Emory, Georgia Tech Participating in Six-Year Exercise Research Study

Facundo Fernández of Georgia Tech (left) and Eric Ortlund of Emory are principal investigators in the MoTrPAC study. 
Facundo Fernández of Georgia Tech (left) and Eric Ortlund of Emory are principal investigators in the MoTrPAC study. 

Scientists from the Georgia Institute of Technology and Emory University are participating in the largest exercise research program of its kind as investigators from institutions across the country are poised to collect and turn data from nearly 2,600 volunteers into comprehensive maps of the molecular changes in the body due to exercise.

The health benefits of physical activity are well known, but we do not fully understand why, especially at the molecular level. The National Institutes of Health-funded Molecular Transducers of Physical Activity Consortium (MoTrPAC) aims to increase understanding by measuring molecular changes in healthy adults and children before, during, and after exercise.

“There have been a lot of studies and there is plenty of information out there about exercise and its benefits, but what is truly unique about this study is the magnitude and depth,” says Facundo Fernández, professor and Vasser-Woolley Chair in Bioanalytical Chemistry in the School of Chemistry and Biochemistry at Georgia Tech, where he is a researcher in the Petit Institute for Bioengineering and Bioscience.

Emory and Georgia Tech are two of nine MoTrPAC chemical analysis sites around the country. Together they comprise the Georgia Comprehensive Metabolomics and Proteomics Unit. Fernández is one of two principal investigators for the group. The other principal investigator and unit project leader is Eric Ortlund, professor in the Department of Biochemistry at Emory’s School of Medicine.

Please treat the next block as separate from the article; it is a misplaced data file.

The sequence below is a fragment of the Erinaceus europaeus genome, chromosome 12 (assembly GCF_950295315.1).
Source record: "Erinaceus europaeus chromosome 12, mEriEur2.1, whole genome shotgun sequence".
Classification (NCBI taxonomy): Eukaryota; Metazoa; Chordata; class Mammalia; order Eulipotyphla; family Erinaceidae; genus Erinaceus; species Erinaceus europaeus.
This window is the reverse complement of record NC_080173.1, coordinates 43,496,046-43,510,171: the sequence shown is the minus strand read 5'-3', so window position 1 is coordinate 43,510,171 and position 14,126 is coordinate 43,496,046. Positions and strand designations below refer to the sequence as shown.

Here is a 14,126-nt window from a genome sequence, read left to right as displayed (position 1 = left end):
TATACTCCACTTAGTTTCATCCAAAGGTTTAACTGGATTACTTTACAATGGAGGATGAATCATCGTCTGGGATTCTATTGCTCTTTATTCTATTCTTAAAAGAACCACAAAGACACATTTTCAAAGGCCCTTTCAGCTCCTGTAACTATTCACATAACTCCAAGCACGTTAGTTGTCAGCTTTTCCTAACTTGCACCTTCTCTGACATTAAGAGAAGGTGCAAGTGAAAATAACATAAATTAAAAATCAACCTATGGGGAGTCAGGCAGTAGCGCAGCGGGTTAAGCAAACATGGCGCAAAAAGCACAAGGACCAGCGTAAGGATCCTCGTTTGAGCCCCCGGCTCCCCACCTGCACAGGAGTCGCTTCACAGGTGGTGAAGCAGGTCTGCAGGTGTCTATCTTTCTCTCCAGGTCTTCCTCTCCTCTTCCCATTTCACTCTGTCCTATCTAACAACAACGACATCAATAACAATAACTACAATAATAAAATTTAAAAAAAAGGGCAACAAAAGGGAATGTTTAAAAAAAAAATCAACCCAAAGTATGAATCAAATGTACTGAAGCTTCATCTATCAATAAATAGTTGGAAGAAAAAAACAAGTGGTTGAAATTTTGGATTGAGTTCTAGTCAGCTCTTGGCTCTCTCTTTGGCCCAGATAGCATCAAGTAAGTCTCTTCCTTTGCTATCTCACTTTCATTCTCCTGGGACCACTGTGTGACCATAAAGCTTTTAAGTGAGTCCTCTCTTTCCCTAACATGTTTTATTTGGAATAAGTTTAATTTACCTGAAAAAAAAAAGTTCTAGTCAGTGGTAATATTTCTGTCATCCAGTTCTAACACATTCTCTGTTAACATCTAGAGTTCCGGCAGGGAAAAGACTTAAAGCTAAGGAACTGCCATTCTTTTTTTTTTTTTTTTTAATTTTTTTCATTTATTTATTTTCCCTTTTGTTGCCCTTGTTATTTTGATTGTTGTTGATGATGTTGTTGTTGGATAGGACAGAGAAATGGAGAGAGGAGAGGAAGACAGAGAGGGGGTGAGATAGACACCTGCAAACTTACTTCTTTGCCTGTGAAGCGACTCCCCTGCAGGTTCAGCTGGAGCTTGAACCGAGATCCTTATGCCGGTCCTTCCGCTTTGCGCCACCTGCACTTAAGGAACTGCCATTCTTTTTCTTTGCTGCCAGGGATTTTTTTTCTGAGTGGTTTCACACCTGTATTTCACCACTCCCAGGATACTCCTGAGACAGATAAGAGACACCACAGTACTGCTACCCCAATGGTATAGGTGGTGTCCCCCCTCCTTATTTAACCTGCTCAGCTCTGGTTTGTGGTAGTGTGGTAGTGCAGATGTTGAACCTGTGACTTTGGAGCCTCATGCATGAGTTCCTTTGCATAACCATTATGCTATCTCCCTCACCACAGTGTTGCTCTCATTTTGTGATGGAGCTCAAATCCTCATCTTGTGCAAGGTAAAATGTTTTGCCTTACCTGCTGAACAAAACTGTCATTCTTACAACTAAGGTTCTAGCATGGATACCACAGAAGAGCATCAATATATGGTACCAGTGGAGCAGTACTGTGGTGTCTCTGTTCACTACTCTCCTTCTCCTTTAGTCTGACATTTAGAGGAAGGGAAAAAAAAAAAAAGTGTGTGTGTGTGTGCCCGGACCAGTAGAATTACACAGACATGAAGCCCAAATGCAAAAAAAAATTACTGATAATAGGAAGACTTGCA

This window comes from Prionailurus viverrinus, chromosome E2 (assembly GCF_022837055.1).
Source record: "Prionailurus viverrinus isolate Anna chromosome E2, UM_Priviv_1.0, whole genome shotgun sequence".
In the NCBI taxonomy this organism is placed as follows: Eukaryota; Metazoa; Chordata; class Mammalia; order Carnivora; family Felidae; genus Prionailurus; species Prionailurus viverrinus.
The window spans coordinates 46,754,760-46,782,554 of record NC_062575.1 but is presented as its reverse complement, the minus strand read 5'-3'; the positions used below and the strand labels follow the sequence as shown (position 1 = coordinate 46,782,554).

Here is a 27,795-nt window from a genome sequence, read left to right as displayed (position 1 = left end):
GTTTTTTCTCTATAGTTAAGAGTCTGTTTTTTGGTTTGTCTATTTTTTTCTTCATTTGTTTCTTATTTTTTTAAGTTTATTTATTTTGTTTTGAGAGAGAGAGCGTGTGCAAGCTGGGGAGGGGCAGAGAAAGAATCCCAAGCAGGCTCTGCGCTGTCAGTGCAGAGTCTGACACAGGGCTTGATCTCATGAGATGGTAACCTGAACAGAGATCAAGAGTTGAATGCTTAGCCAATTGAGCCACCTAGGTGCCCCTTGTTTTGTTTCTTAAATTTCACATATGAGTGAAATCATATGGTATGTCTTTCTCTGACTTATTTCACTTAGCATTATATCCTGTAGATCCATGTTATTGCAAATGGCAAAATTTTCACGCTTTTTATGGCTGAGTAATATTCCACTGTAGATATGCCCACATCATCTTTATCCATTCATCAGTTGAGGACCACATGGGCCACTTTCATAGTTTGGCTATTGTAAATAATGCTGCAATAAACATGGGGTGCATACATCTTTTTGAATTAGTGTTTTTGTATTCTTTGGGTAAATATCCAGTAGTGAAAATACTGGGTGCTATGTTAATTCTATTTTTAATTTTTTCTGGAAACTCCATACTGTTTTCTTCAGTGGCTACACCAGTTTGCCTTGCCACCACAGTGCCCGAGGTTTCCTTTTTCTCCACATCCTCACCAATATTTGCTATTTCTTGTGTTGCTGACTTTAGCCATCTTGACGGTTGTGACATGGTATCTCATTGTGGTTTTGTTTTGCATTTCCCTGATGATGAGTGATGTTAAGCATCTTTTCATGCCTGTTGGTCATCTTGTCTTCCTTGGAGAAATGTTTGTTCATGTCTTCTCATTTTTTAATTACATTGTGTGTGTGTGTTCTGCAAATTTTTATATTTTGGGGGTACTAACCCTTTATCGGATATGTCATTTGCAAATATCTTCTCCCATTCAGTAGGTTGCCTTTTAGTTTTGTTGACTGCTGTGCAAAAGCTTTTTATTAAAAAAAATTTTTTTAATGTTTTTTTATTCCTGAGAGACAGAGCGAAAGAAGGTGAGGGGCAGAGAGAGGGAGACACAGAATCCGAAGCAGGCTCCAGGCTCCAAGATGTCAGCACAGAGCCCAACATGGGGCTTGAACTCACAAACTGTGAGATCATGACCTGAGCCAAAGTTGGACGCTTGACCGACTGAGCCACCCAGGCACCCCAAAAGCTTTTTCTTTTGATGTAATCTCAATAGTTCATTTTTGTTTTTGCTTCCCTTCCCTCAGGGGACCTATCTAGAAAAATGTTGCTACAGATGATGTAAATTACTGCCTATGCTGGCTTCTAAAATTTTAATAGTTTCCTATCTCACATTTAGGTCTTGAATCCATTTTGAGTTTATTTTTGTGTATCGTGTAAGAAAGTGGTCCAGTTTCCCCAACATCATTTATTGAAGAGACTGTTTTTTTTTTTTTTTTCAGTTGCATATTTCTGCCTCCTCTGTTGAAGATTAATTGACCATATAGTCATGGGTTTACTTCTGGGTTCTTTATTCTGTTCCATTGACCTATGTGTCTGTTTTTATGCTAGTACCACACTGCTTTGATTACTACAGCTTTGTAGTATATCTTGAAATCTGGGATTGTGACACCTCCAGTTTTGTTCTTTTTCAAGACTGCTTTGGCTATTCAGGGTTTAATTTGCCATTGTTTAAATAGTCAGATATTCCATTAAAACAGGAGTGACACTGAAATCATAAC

Fernández, Ortlund, and Georgia Tech research scientist David Gaul are co-authors of a paper that MoTrPAC researchers published in the journal Cell detailing their approach to this ambitious research project. They are currently reviewing lessons from an initial phase with a smaller group of adult volunteers and multiple rounds of preclinical animal model studies to optimize their protocols and prepare to scale-up for full recruitment.

“Preclinical and clinical studies will examine the systemic effects of endurance and resistance exercise across a range of ages and fitness levels by molecular probing of multiple tissues before and after acute and chronic exercise,” the authors write. “From this multi-omic and bioinformatic analysis, a molecular map of exercise will be established. Altogether, MoTrPAC will provide a public database that is expected to enhance our understanding of the health benefits of exercise and to provide insight into how activity mitigates disease.”